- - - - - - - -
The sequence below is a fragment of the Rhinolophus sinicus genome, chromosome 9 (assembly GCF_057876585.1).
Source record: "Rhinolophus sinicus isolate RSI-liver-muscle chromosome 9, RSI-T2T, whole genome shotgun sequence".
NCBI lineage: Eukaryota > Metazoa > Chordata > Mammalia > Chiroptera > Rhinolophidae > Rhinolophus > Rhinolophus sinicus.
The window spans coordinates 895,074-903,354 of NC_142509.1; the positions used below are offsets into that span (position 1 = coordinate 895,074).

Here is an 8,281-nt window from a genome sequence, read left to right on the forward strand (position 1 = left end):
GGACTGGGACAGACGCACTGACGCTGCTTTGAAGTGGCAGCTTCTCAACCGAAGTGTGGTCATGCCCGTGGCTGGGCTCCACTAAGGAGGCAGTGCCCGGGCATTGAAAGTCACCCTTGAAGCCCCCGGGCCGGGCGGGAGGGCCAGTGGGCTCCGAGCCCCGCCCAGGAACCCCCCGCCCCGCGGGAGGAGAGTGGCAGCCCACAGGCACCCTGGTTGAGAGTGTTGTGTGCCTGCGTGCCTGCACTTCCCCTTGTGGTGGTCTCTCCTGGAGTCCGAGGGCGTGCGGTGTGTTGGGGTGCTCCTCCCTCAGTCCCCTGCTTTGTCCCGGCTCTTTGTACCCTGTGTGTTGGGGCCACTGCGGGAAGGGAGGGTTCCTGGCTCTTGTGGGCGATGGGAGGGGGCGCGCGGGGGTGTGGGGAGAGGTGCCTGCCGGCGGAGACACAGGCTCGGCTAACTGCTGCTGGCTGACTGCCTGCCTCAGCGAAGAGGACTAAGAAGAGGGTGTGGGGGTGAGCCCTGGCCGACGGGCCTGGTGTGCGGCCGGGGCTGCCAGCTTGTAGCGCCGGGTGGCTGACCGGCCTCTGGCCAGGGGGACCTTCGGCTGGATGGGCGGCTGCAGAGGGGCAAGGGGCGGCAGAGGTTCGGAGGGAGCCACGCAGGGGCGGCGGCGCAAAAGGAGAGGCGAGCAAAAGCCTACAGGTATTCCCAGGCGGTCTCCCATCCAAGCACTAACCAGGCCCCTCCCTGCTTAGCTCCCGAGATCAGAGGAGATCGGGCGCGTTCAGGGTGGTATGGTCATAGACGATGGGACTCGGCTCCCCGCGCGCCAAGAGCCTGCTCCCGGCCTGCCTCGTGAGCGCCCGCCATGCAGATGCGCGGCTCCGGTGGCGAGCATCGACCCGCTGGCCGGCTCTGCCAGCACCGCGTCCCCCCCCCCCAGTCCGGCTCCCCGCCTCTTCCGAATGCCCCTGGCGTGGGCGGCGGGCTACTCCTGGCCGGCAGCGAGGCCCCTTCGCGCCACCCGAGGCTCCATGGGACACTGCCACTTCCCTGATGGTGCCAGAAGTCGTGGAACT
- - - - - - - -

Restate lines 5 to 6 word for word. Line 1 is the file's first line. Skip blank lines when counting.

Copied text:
Here is an 8,281-nt window from a genome sequence, read left to right on the forward strand (position 1 = left end):
GGACTGGGACAGACGCACTGACGCTGCTTTGAAGTGGCAGCTTCTCAACCGAAGTGTGGTCATGCCCGTGGCTGGGCTCCACTAAGGAGGCAGTGCCCGGGCATTGAAAGTCACCCTTGAAGCCCCCGGGCCGGGCGGGAGGGCCAGTGGGCTCCGAGCCCCGCCCAGGAACCCCCCGCCCCGCGGGAGGAGAGTGGCAGCCCACAGGCACCCTGGTTGAGAGTGTTGTGTGCCTGCGTGCCTGCACTTCCCCTTGTGGTGGTCTCTCCTGGAGTCCGAGGGCGTGCGGTGTGTTGGGGTGCTCCTCCCTCAGTCCCCTGCTTTGTCCCGGCTCTTTGTACCCTGTGTGTTGGGGCCACTGCGGGAAGGGAGGGTTCCTGGCTCTTGTGGGCGATGGGAGGGGGCGCGCGGGGGTGTGGGGAGAGGTGCCTGCCGGCGGAGACACAGGCTCGGCTAACTGCTGCTGGCTGACTGCCTGCCTCAGCGAAGAGGACTAAGAAGAGGGTGTGGGGGTGAGCCCTGGCCGACGGGCCTGGTGTGCGGCCGGGGCTGCCAGCTTGTAGCGCCGGGTGGCTGACCGGCCTCTGGCCAGGGGGACCTTCGGCTGGATGGGCGGCTGCAGAGGGGCAAGGGGCGGCAGAGGTTCGGAGGGAGCCACGCAGGGGCGGCGGCGCAAAAGGAGAGGCGAGCAAAAGCCTACAGGTATTCCCAGGCGGTCTCCCATCCAAGCACTAACCAGGCCCCTCCCTGCTTAGCTCCCGAGATCAGAGGAGATCGGGCGCGTTCAGGGTGGTATGGTCATAGACGATGGGACTCGGCTCCCCGCGCGCCAAGAGCCTGCTCCCGGCCTGCCTCGTGAGCGCCCGCCATGCAGATGCGCGGCTCCGGTGGCGAGCATCGACCCGCTGGCCGGCTCTGCCAGCACCGCGTCCCCCCCCCCCAGTCCGGCTCCCCGCCTCTTCCGAATGCCCCTGGCGTGGGCGGCGGGCTACTCCTGGCCGGCAGCGAGGCCCCTTCGCGCCACCCGAGGCTCCATGGGACACTGCCACTTCCCTGATGGTGCCAGAAGTCGTGGAACT